To further the company's goal of zero-defect remodeling, Jerome Quinn and his staff at Sawhorse in Atlanta developed a series of checklists, basically for trade subcontractors, to tighten quality control. “It makes sense,” says Quinn, “just to have a checklist at a site if for no other reason than to prevent the sins of omission.” But it's proved much more than that. “Now I have a way to evaluate performance qualitatively as opposed to quantitatively.” And Sawhorse has gone a step further by tying compensation to the completed checklist.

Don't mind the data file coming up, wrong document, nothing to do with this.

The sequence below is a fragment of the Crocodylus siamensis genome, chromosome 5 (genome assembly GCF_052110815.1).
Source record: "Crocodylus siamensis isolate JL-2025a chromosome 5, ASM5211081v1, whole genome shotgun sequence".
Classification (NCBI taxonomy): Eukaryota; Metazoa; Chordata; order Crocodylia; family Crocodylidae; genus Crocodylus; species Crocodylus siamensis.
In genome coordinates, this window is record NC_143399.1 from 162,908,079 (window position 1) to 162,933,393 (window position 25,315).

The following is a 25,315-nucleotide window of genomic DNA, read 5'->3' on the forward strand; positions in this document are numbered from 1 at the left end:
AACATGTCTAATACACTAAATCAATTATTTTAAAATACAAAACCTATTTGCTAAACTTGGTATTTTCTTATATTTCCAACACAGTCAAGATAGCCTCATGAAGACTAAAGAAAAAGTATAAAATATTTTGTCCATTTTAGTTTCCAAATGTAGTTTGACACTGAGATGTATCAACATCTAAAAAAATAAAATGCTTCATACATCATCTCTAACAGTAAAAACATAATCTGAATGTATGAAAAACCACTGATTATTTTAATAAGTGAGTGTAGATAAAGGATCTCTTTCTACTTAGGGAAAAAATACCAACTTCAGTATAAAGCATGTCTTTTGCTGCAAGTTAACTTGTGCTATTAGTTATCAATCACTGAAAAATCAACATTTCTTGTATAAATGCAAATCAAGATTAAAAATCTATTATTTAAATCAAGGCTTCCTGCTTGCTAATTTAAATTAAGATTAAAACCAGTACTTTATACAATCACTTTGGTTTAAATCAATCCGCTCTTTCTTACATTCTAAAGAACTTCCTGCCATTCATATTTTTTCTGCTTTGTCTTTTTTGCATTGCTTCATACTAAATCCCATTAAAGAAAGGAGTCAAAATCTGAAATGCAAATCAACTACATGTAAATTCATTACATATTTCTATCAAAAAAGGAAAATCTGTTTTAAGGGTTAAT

With the help of their tradespeople, Sawhorse developed 28 checklists, including lists for framing, electrical, heating, air conditioning, plumbing, ceramic tile, drywall, and roofing.

Quinn says the program shows their subs that Sawhorse considers them professionals. The subs check off the lists on their own.

We go behind to double check,” says Quinn. “If you check something off on the list as done and it's not, we'll notice. There'll be a holdback on your pay.”

Sawhorse started the program in 2005 and is collecting data for future use. “Our promise to our trades is that when we pick one to work on a project, we're going to look at the score and go with the person with the fewest defects over a period of time.”